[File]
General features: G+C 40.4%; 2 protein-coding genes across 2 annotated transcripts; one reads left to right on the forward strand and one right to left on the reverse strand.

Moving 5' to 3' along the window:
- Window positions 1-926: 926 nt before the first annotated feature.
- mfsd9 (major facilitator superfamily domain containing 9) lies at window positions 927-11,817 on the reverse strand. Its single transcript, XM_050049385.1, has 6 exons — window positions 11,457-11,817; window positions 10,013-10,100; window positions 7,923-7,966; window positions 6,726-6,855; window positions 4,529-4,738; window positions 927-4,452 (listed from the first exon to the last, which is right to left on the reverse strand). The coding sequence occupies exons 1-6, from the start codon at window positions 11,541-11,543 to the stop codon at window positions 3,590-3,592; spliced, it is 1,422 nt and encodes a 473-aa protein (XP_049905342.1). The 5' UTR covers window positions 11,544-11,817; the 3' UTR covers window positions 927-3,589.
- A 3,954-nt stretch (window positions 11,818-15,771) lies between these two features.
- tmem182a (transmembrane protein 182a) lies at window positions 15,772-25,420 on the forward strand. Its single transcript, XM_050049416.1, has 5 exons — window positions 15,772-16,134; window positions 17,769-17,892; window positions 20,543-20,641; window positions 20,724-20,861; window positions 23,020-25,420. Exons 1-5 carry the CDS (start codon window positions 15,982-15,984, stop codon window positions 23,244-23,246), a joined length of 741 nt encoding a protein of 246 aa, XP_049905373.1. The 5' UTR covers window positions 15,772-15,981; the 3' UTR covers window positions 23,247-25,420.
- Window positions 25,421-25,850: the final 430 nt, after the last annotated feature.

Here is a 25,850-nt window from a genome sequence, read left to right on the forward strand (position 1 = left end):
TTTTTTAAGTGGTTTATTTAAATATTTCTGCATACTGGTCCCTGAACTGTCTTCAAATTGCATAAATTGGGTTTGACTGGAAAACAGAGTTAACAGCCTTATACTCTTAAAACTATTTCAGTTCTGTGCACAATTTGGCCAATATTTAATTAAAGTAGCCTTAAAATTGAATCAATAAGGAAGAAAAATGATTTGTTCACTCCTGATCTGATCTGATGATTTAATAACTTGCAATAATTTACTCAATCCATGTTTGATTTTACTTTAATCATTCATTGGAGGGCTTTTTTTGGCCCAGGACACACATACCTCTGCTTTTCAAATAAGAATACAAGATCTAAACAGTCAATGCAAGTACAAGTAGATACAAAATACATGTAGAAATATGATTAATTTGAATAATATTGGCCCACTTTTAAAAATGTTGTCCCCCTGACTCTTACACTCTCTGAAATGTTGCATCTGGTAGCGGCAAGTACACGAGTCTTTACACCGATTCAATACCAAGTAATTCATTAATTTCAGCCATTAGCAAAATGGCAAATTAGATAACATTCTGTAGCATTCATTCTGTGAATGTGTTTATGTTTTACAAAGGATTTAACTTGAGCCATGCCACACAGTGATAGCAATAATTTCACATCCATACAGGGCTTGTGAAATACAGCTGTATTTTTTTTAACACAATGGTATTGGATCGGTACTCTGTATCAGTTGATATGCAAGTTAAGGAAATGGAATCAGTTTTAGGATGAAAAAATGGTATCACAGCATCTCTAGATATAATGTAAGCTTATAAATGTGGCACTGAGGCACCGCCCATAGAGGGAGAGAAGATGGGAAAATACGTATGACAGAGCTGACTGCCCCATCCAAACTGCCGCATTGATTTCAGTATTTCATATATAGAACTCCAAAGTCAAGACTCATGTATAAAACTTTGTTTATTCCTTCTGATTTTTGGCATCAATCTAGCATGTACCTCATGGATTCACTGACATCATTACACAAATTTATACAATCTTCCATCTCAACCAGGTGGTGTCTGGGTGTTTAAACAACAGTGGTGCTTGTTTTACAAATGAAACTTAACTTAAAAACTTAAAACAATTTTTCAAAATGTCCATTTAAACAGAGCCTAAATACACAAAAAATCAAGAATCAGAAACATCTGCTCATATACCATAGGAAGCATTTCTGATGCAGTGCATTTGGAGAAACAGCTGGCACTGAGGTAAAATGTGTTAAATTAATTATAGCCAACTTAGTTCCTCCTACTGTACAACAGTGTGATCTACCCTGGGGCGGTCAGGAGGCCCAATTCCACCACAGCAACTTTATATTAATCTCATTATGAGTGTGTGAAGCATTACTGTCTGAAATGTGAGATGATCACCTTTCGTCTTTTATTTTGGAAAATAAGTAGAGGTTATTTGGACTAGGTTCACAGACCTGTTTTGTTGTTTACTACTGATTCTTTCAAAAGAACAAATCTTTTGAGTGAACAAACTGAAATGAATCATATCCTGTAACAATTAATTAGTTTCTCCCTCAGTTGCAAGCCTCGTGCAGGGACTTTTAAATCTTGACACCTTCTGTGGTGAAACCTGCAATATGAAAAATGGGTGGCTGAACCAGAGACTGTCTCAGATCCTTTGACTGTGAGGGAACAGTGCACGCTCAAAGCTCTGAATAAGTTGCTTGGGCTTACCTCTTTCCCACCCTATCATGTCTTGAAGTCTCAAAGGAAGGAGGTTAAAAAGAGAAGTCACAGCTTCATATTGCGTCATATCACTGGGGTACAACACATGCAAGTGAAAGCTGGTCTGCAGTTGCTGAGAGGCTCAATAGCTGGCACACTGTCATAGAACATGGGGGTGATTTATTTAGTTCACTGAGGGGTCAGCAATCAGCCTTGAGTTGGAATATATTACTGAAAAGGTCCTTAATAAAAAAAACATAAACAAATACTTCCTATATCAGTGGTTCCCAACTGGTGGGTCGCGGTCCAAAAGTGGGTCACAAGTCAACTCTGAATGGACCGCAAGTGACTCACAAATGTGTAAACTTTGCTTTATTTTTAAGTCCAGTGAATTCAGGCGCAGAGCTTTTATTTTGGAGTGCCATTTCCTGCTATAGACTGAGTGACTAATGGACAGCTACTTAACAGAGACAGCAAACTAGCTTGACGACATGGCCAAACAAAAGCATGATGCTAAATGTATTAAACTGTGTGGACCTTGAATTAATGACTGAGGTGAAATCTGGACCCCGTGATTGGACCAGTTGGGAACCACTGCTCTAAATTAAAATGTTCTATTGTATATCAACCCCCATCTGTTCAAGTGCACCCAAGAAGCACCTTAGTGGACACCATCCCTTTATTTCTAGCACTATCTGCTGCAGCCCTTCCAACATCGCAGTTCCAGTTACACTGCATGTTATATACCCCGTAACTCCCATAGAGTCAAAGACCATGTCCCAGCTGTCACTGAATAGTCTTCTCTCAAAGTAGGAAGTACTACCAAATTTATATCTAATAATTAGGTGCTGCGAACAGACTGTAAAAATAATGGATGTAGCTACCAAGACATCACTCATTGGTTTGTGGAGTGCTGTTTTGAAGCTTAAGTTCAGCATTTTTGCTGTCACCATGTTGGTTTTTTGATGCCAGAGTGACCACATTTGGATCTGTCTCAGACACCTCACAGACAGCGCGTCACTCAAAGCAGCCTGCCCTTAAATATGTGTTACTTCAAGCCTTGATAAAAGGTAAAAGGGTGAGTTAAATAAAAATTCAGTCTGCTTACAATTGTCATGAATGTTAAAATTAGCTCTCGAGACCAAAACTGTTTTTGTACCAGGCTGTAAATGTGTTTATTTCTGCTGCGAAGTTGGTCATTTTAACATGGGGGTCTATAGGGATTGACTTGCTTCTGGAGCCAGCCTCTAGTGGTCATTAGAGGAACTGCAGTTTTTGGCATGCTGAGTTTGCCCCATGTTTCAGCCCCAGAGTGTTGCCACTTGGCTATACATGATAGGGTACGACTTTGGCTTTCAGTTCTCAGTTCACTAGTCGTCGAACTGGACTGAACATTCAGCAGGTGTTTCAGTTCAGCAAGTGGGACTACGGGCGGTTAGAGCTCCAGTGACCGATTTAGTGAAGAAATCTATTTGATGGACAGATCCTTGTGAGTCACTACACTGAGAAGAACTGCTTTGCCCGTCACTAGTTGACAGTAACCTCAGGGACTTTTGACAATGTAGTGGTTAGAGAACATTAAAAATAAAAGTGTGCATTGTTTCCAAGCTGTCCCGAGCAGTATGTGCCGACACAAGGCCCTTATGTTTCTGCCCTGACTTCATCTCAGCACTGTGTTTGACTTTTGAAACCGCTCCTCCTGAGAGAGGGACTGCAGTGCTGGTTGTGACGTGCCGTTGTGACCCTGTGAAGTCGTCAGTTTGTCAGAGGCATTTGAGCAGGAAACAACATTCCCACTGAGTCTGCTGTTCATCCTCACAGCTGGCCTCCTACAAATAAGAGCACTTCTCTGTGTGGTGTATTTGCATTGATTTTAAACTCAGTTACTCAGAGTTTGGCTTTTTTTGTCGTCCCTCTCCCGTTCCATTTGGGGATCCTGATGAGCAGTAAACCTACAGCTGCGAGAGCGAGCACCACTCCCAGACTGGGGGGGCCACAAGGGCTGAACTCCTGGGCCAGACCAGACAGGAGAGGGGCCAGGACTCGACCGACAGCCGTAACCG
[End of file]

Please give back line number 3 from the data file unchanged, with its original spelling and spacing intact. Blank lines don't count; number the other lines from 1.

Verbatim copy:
- Window positions 1-926: 926 nt before the first annotated feature.